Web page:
After three key parties would not or could not participate, the city withdrew from a Friday meeting regarding the sulphuric acid spills in Trail.
“The information the city was provided with, indicated that Westcan (Westcan Bulk Transport, the acid carrier) was not prepared to participate in the meeting,” Mayor Mike Martin told the Trail Times.
“ICBC, the major insurer, would not participate and would only attend as an ‘observer.’”
The active wildfire season kept first responder representatives from Kootenay Boundary Regional Fire Rescue from attending, he continued.
“All of this amounted to a situation where we would be unable to assemble a complete picture of the issue,” Martin said. “And to ensure all parties were on the same page looking forward as part of establishing procedures which would prevent something like this from happening in the future.”
Martin said the city is satisfied that IRM (International Raw Materials, owners of the acid) and Teck have undertaken considerable work “such that another similar incident seems very unlikely to occur.”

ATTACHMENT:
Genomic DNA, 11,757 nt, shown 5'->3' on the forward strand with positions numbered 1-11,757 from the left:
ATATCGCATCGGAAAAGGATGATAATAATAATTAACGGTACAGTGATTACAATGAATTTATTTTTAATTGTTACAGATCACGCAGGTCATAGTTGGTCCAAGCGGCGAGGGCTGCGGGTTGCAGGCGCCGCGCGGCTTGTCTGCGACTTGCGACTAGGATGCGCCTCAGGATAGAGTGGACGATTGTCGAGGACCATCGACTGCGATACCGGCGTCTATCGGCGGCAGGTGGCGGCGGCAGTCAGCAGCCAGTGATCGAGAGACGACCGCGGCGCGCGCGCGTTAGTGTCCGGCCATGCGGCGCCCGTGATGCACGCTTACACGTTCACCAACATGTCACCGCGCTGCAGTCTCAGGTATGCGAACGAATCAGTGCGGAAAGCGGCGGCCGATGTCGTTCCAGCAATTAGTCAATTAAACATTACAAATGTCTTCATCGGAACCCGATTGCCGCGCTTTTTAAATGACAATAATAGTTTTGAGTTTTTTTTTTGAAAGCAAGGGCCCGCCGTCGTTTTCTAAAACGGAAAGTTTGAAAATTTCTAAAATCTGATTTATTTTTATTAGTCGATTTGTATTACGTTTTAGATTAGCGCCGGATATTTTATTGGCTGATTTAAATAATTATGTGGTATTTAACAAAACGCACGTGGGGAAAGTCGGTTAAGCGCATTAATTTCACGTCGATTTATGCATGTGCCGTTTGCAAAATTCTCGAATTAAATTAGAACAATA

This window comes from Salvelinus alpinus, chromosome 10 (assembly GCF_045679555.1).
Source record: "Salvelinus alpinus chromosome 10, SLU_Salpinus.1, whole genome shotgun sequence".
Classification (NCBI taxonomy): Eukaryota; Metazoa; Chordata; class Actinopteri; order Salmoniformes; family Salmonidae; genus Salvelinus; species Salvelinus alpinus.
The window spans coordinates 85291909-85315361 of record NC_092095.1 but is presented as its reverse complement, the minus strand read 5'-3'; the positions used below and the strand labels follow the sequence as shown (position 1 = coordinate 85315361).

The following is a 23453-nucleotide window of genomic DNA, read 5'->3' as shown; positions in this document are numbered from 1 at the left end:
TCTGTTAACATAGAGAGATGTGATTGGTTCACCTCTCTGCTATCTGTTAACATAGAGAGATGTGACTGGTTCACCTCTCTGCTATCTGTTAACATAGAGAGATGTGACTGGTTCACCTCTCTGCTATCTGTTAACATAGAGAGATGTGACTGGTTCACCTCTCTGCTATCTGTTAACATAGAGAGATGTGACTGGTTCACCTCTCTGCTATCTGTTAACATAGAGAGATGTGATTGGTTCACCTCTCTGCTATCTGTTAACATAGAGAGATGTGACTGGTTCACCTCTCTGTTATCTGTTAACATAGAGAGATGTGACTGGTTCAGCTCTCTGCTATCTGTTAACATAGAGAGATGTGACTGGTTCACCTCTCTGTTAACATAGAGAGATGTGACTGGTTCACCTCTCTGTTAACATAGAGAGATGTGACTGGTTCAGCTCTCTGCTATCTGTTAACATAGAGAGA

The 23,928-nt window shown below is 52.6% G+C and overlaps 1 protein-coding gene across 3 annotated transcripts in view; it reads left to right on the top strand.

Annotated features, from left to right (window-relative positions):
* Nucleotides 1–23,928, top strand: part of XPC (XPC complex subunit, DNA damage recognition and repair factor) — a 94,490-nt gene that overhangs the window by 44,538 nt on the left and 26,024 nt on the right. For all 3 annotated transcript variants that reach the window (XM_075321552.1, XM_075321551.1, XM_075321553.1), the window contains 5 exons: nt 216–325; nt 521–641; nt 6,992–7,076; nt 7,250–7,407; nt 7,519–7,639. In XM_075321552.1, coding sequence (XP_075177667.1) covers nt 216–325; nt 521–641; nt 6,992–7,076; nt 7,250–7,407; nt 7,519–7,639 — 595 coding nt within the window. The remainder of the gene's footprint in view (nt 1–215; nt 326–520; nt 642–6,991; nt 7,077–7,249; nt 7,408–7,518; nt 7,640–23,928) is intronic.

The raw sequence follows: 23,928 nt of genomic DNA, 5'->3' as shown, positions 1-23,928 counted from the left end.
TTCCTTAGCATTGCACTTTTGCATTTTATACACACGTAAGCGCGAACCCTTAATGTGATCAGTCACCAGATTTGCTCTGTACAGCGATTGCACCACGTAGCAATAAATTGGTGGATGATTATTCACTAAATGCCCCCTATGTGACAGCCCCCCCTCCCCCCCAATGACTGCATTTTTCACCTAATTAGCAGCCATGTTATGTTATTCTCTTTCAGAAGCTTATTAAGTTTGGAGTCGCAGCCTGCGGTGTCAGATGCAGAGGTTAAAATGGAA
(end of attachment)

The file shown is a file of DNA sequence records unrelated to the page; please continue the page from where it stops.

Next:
“If something does happen,” he said. “There will be more attention given to the response and, in particular, an appropriate communication protocol so the city and public are made aware of the situation and circumstances.”
Trail previously met with IRM representatives in late July, and at that time, suggested a multi-faceted meeting be organized in the city.
“A decision was made to withdraw from the meeting, which was discussed with IRM (the meeting organizer),” Martin clarified. “It was mutually agreed that the original intent of the meeting would not be met, and it would be in everyone’s best interest to defer until such time it was possible to get all the parties to the table and everyone could speak and contribute freely. “
Further, the city was satisfied with the joint release Teck and IRM issued on Thursday. (To view the release in full, see the Trail Times’ Sept. 7 edition and in upcoming editions on Sept. 12 and 14)
“That addressed many of the lingering questions and rumours associated with the spills that occurred in April and May.”
The city continues to have dialogue with Teck, and Martin said further comprehensive discussions are scheduled to talk about a path forward.
“The community will be provided with any relevant information that comes forward,” he concluded. “In the interim and with the information now available, people are encouraged to follow-up with their insurance companies if they believe they were impacted by the spills.”